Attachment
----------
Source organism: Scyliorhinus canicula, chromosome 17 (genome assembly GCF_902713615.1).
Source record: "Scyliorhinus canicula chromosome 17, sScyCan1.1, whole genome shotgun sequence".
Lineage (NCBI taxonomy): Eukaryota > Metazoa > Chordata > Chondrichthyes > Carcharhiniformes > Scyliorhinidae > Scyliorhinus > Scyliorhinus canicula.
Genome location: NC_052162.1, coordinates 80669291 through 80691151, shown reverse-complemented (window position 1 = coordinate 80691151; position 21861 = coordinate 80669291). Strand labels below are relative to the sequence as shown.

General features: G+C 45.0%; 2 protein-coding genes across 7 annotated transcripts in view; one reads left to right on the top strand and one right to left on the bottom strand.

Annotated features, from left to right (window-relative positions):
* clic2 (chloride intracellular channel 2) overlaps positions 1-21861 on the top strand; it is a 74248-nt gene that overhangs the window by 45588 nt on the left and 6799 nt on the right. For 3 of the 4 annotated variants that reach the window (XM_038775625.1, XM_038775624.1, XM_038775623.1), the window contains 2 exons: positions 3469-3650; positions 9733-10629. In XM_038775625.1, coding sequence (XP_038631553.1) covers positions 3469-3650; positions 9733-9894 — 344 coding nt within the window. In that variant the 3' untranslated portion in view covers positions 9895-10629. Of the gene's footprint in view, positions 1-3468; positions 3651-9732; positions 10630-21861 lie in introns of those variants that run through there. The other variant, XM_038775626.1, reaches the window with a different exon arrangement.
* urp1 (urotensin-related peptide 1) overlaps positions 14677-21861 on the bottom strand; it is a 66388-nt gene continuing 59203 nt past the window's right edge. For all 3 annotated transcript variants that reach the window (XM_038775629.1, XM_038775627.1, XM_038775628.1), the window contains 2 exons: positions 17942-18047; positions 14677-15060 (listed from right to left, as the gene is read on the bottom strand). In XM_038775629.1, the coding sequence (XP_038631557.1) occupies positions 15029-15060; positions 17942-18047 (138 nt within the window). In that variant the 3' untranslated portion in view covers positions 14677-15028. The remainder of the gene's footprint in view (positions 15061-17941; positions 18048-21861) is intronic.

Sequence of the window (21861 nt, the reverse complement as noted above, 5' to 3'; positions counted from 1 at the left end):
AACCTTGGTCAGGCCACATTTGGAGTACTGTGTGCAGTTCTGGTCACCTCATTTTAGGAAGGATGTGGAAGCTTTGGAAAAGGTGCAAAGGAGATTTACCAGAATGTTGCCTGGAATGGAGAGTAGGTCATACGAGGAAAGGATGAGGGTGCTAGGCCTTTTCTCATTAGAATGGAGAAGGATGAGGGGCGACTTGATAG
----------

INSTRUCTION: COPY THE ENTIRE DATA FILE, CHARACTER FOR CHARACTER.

Source organism: Scyliorhinus canicula, chromosome 17 (genome assembly GCF_902713615.1).
Source record: "Scyliorhinus canicula chromosome 17, sScyCan1.1, whole genome shotgun sequence".
Lineage (NCBI taxonomy): Eukaryota > Metazoa > Chordata > Chondrichthyes > Carcharhiniformes > Scyliorhinidae > Scyliorhinus > Scyliorhinus canicula.
Genome location: NC_052162.1, coordinates 80669291 through 80691151, shown reverse-complemented (window position 1 = coordinate 80691151; position 21861 = coordinate 80669291). Strand labels below are relative to the sequence as shown.

General features: G+C 45.0%; 2 protein-coding genes across 7 annotated transcripts in view; one reads left to right on the top strand and one right to left on the bottom strand.

Annotated features, from left to right (window-relative positions):
* clic2 (chloride intracellular channel 2) overlaps positions 1-21861 on the top strand; it is a 74248-nt gene that overhangs the window by 45588 nt on the left and 6799 nt on the right. For 3 of the 4 annotated variants that reach the window (XM_038775625.1, XM_038775624.1, XM_038775623.1), the window contains 2 exons: positions 3469-3650; positions 9733-10629. In XM_038775625.1, coding sequence (XP_038631553.1) covers positions 3469-3650; positions 9733-9894 — 344 coding nt within the window. In that variant the 3' untranslated portion in view covers positions 9895-10629. Of the gene's footprint in view, positions 1-3468; positions 3651-9732; positions 10630-21861 lie in introns of those variants that run through there. The other variant, XM_038775626.1, reaches the window with a different exon arrangement.
* urp1 (urotensin-related peptide 1) overlaps positions 14677-21861 on the bottom strand; it is a 66388-nt gene continuing 59203 nt past the window's right edge. For all 3 annotated transcript variants that reach the window (XM_038775629.1, XM_038775627.1, XM_038775628.1), the window contains 2 exons: positions 17942-18047; positions 14677-15060 (listed from right to left, as the gene is read on the bottom strand). In XM_038775629.1, the coding sequence (XP_038631557.1) occupies positions 15029-15060; positions 17942-18047 (138 nt within the window). In that variant the 3' untranslated portion in view covers positions 14677-15028. The remainder of the gene's footprint in view (positions 15061-17941; positions 18048-21861) is intronic.

Sequence of the window (21861 nt, the reverse complement as noted above, 5' to 3'; positions counted from 1 at the left end):
AACCTTGGTCAGGCCACATTTGGAGTACTGTGTGCAGTTCTGGTCACCTCATTTTAGGAAGGATGTGGAAGCTTTGGAAAAGGTGCAAAGGAGATTTACCAGAATGTTGCCTGGAATGGAGAGTAGGTCATACGAGGAAAGGATGAGGGTGCTAGGCCTTTTCTCATTAGAATGGAGAAGGATGAGGGGCGACTTGATAG